Sorry I'm not talking about dinosaurs. I don't know much about them. Mods please feel free to put this in the Derailing Room if I have gone off track.

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Re: The (non-religious) dinosaur hoax question

Unread post by Seneca » Tue Nov 03, 2015 8:37 pm

I'm going to visit the "Royal Scientific Institute" of Brussels with my family. They are most famous for their Iguanodon collection. I have become suspicious of dinosaurs but not yet conviced they are all fake. Are there any clues I could look for?

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Re: The (non-religious) dinosaur hoax question

Unread post by anonjedi2 » Wed Nov 04, 2015 4:01 pm

Ornithomimus dinosaur with preserved tail feathers and skin tightens linkages between dinosaurs and birds

Well, they've been trying so hard to link dinosaurs to birds and I guess this now makes it official! :rolleyes:

An undergraduate University of Alberta paleontology student has discovered an Ornithomimus dinosaur with preserved tail feathers and soft tissue. The discovery is shedding light on the convergent evolution of these dinosaurs with ostriches and emus relating to thermoregulation and is also tightening the linkages between dinosaurs and modern birds.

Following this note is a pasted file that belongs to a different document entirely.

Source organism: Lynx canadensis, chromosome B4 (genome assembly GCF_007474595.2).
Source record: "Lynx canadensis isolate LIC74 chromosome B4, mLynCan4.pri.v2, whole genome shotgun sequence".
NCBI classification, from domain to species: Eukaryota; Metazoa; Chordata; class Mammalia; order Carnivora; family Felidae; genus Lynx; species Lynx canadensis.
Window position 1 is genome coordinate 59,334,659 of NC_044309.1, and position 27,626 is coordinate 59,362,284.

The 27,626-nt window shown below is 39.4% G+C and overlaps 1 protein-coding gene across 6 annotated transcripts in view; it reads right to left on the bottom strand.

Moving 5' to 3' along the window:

How exactly do feathers and soft tissue survive 75 million years of Earth events? How convenient is it that these paleontologists just happen to find "linkages" between dinosaurs and modern birds to confirm their far-fetched theories?
"We now know what the plumage looked like on the tail, and that from the mid-femur down, it had bare skin," says Aaron van der Reest. This is the first report of such preserved skin forming a web from the femoral shaft to the abdomen, never before seen in non-avian dinosaurs. "Ostriches use bare skin to thermoregulate. Because the plumage on this specimen is virtually identical to that of an ostrich, we can infer that Ornithomimus was likely doing the same thing, using feathered regions on their body to maintain body temperature. It would've looked a lot like an ostrich." In fact, this group of animals—referred to as ornithomimids—is commonly referred to as "ostrich mimics."
I see. So, it's an ostrich, and they're dressing it up to look like a dinosaur.